'Pathway to Blue' eases way to college degree

Tribune-Star/Sue LoughlinLeslie Stultz of Ivy Tech talks to students who plan to participate in the Pathway to Blue program, a partnership between ISU and Ivy Tech Terre Haute. The invitation-only program is aimed at students who show much potential to be successful at ISU but take Ivy Tech classes their first year. Students are dual enrolled. 

Jamonte Fincher hopes to be a police detective someday, and his goal is to pursue that career path by studying criminology at Indiana State University.

'Pathway to Blue' eases way to college degree

Jamonte Fincher, a recent high school graduate who will participate in Pathway to Blue

Fincher, from Fort Wayne, is part of the second class of a new ISU/Ivy Tech-Terre Haute partnership called Pathway to Blue, aimed at students who show much potential to be successful at ISU but get extra support through a program in which they take Ivy Tech classes their first year.

Students are dual enrolled.

When students complete the year-long program, they are admitted to ISU with 30 college credits. They also take an ISU University 101 course in which they learn study skills and other skills important for academic success.

Fincher, along with many other students and families from around the state, attended a startup orientation at ISU Friday.

“This program will help me get to ISU, one of my dream schools,” said Fincher, a New Haven High School 2021 graduate. Those involved in Pathway to Blue “are friendly people; they accepted me with open arms.” He will live on ISU’s campus and take Ivy Tech classes there taught by Ivy Tech faculty.

His mom, Lorrenda Chapman, accompanied him.

“I’m very excited,” she said. “It gave him another chance to get in here because his GPA wasn’t too high. He’s really determined.”

Her son has wanted to be a detective since he was age 7, she said.

Pathway to Blue is geared to traditional-aged students who have applied to ISU but are not admitted; instead, if they meet a certain GPA, they are invited into the program. Housing is available to eligible students at ISU.

'Pathway to Blue' eases way to college degree

Nina Storey, Ivy Tech Terre Haute vice chancellor for student success.

Students benefit from academic and social support from both institutions. They also have access to ISU campus experiences and resources, including residential life, student organizations, athletic events, speaker series, concerts, Student Recreation Center, Cunningham Memorial Library, and more. They cannot participate in ISU athletics or join fraternities/sororities.

Pathway to Blue students earn the Indiana College Core, a 30-hour general education certificate that will fully transfer to ISU.

'Pathway to Blue' eases way to college degree

Luke Cromer,  a recent high school graduate who will participate in Pathway to Blue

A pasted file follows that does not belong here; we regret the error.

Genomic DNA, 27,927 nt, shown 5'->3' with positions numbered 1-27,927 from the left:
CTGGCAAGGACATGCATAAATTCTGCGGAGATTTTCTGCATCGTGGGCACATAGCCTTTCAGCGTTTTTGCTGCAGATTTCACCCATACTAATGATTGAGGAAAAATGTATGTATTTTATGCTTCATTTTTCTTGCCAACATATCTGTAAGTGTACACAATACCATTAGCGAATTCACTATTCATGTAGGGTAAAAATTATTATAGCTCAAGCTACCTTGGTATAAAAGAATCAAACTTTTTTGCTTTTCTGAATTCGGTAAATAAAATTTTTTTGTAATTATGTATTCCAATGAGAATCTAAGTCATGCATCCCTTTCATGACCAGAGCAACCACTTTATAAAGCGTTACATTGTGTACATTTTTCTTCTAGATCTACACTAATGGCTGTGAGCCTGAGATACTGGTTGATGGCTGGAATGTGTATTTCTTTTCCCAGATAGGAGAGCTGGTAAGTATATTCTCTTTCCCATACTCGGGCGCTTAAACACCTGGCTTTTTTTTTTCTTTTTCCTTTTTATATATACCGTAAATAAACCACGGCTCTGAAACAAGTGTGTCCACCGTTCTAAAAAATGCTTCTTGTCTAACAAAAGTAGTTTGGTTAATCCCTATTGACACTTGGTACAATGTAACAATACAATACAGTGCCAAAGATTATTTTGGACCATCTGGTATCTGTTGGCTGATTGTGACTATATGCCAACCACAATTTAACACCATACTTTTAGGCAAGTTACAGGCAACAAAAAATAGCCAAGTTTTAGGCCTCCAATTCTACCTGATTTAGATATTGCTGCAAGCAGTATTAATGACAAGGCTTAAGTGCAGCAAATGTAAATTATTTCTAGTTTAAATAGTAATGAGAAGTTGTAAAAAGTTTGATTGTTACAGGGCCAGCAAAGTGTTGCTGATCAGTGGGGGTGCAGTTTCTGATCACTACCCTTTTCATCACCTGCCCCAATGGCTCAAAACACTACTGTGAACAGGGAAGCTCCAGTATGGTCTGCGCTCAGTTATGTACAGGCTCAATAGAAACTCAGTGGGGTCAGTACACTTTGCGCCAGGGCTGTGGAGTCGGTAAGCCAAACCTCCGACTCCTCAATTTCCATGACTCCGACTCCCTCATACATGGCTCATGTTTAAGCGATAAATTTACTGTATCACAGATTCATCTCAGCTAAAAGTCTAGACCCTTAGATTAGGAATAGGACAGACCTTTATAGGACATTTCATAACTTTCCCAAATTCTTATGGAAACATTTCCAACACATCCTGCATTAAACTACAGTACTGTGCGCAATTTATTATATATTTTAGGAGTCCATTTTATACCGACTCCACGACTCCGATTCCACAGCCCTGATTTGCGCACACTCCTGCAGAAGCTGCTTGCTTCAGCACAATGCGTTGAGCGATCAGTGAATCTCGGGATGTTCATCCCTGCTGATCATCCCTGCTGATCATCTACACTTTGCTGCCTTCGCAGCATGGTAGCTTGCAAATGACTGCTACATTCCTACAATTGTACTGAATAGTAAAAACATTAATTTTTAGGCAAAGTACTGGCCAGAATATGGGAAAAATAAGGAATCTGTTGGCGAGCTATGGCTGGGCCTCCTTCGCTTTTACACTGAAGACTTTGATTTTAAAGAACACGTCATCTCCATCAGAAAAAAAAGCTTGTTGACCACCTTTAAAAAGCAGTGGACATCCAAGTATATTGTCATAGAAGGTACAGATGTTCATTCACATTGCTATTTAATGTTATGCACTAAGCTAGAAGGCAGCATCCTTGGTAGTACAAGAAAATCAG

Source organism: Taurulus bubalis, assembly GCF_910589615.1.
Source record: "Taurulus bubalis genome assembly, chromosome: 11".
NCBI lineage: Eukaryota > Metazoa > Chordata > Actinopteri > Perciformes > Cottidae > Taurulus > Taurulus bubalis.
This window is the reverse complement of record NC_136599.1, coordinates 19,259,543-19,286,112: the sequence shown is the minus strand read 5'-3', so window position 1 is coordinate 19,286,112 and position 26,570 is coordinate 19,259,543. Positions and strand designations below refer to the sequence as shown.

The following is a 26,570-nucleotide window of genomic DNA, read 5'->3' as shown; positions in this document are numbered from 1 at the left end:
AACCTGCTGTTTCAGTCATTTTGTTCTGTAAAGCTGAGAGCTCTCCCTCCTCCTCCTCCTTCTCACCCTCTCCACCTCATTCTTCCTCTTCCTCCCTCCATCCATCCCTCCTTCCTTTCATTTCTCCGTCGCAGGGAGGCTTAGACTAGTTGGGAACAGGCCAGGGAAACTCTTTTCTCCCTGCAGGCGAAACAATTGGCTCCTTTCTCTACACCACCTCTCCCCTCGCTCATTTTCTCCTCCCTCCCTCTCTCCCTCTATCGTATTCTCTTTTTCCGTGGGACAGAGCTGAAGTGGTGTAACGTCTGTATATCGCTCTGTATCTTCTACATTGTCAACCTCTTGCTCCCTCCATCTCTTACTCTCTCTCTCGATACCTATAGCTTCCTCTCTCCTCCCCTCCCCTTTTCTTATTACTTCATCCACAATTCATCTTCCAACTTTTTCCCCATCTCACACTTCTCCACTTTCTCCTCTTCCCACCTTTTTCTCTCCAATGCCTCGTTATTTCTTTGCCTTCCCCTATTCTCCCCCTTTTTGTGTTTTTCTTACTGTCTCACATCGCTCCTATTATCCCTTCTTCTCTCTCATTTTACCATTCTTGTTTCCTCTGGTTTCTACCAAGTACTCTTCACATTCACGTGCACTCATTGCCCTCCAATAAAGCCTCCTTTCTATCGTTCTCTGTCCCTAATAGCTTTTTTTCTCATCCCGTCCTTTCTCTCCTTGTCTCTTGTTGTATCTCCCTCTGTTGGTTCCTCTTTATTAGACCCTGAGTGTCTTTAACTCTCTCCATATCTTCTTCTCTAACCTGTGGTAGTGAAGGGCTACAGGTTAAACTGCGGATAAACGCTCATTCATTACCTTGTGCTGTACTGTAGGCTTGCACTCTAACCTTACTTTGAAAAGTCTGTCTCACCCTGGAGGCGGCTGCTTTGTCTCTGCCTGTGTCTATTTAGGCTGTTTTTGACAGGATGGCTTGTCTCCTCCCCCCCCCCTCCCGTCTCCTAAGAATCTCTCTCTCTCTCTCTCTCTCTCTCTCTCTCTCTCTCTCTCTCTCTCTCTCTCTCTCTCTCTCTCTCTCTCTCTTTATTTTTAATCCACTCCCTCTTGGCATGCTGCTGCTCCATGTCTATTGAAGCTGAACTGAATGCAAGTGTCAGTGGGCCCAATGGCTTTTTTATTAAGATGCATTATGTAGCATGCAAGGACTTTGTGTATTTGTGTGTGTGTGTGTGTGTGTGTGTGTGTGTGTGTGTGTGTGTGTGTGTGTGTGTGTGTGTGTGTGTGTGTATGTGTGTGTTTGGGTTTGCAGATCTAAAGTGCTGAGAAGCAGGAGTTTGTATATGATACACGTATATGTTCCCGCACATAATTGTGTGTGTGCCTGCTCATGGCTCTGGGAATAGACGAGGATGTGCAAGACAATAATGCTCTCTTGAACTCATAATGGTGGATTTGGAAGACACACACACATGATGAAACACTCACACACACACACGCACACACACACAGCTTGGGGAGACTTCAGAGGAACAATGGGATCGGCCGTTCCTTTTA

“That’s the real benefit of the program; students are able to be on campus immersed in ISU culture. They also have wraparound services and resources from both Ivy Tech and ISU,” said Nina Storey, Ivy Tech Terre Haute vice chancellor for student success.

Students who successfully complete the program and have at least a 2.0 will be able to transfer to ISU.

Regina Atkins, ISU’s interim executive director of admissions, said Pathway to Blue “allows us to work with a student population that may not gain admission that first go-round, but we see they would be fabulous Sycamores.”

With the partnership, “We are able to see that happen, guide them through, they live on our campus and experience our student amenities, but they are getting that double attention from Ivy Tech and ISU,” Atkins said.

This year, 41 students have been admitted to the program, with 28 attending Friday’s orientation, she said.

Among them was Luke Cromer, a graduate of Roncalli High School in Indianapolis. “I feel like it [Pathway to Blue] is giving me a great opportunity to set myself up for success and earn my degree,” he said. He hopes to major in criminology at ISU.

Morgan Kasey of Lebanon also attended Friday’s orientation; she plans to study elementary education. Kasey will live on campus at ISU.

'Pathway to Blue' eases way to college degree

Morgan Kasey,  a recent high school graduate who will participate in Pathway to Blue

Kasey’s mom, Kristie Steinhofer, said she believes Pathway to Blue “is a good program. I’m a high school teacher, and I see so many students that struggled during COVID. I think this is a good pathway to get them to where they want to be.”

During orientation, representatives of both Ivy Tech and ISU told students it is a rigorous program, but plenty of support will be available. Ashleigh Crowe, ISU advising administration director, told students, “We’re so excited you are here. ... You have made an important decision in terms of how to enter into your higher education experience.”

Crowe also told them, “Your success in this program is ultimately your responsibility, but we are alongside you from the beginning. And we can’t wait to cheer you on as you graduate ultimately from ISU.”

Parents later attended a separate session. The orientation included a campus tour and students were able to meet with residential life, financial aid and other offices. They also met Ivy Tech faculty who will be teaching classes.

“We’re ready for them for the fall, and we’re going to make sure they are successful,” Atkins said.

Sue Loughlin can be reached at 812-231-4235 or at sue.loughlin@tribstar.com Follow Sue on Twitter @TribStarSue.

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